The US Court of Appeals for the Ninth Circuit recently ruled that Trump can ban immigrants from US entry if they don’t have approved health insurance. Judge Daniel Collins, appointed by the outgoing US President, ruled that Trump had the authority to block immigrants from entering the US without health insurance under the Immigration and Nationality Act (INA).
Judge Jay Bybee, appointed under the George W. Bush administration, sided with Judge Collins’ ruling, while Judge A. Wallace Tashima, a Bill Clinton appointee, dissented.
Amid President-elect Joe Biden’s first days in the White House, this Trump victory raises the stakes for the former Vice President of the Obama administration, who has vowed to scrap many of Trump’s controversial US immigration policies.
Initial efforts to impose the ban was blocked by a federal judge in October 2019. New immigrants must demonstrate that they can obtain health coverage within 30 days and pay their medical expenses.
Detrimental to US interests
The ban – often referred to as the uninsured ban – relies on section 8 U.S.C. § 1182 of the US Immigration and Nationality Act, which enables the US President to deny entry to foreign nationals that are deemed to be potentially ‘detrimental to US interests.’
The same legislation empowered Trump to impose his 2017 US visa travel ban on several Muslim majority nations. The uninsured ban will prevent immigrants from entering the US who do not have an approved insurance plan, which is defined as a plan not supported by an approved government subsidy.
The definition has likely been made on the basis of Trump’s much publicized opposition to the Affordable Care Act (ACA). The ACA seeks to provide complete health coverage, enabling subscribers to access a wide range of treatments, including preventative care.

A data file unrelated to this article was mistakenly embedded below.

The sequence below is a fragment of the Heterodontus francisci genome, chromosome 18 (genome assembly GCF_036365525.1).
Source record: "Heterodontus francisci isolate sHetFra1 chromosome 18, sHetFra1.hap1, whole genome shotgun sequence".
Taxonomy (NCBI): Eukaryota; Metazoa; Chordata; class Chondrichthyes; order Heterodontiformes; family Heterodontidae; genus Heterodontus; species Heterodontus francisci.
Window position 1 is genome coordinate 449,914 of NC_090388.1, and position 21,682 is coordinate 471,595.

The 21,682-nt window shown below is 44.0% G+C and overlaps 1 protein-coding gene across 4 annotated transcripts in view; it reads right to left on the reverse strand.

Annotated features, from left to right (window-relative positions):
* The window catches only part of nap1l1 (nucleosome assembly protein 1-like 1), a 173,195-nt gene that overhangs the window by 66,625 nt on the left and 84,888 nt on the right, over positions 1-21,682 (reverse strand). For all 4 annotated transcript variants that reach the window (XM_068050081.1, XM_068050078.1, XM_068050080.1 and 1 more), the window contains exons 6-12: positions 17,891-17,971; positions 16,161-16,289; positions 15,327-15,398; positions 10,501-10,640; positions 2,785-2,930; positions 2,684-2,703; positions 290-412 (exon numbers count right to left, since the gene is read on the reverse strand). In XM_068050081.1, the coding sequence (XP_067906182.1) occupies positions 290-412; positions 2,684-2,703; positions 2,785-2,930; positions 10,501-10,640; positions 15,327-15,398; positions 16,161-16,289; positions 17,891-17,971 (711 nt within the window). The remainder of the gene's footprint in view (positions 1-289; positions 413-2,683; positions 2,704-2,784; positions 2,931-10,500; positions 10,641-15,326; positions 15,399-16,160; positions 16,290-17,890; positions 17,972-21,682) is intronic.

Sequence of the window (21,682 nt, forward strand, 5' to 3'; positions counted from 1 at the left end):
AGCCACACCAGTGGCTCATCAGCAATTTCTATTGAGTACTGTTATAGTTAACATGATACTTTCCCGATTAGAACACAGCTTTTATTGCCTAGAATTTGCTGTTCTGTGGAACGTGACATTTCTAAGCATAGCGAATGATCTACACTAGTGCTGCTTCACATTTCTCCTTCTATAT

By providing this broad range of care, Congress had hoped to raise the standard of health among all Americans and lower the overall cost of healthcare over time. An ACA model favored by Trump was firmly rejected by Congress as it promoted ‘basic insurance plans’, which are less expensive than comprehensive insurance packages.
Most basic plans only cover severe health issues with no provision for preventative care, making them incompatible with the type of insurance coverage the ACA encourage.
Ban bars eligible visa applicants
Trump’s uninsured ban will block US entry for immigrants who otherwise be eligible for US visas, including:
Parents and siblings of US citizens
Spouses of lawful permanent residents
The ban is reportedly targeting such people because families already based in the US, in which the main income provider works for a salary that’s minimum wage or just above, often lack employer-based health insurance plans, which will make it virtually impossible for them to sponsor relatives for US visas.
The Ninth Circuit decided to uphold the ban on the basis that the Trump administration had found that legal immigrants were ‘three times more likely’ to lack health insurance than US citizens. As a result, uncompensated healthcare costs increase the strain on the country’s healthcare system, which is currently stretched amid the coronavirus pandemic.
The ban is subject to periodic reviews, which means it could only last as long as the USA’s economic situation warranted.
In upholding the ban, the Ninth Circuit rejected arguments made by those opposed to the proclamation, including Judge Tashima, who claimed that it conflicted with other statutory proclamations and departed from long time practice under § 1182(f).
Esther Sung, an attorney for Justice Action Center, an advocacy group that sued to block the rule, said she was disappointed with the ban.
She told USA Today: “The ruling makes clear that the Biden administration must move swiftly to rescind all of President Trump’s xenophobic presidential proclamations, including this healthcare ban.”
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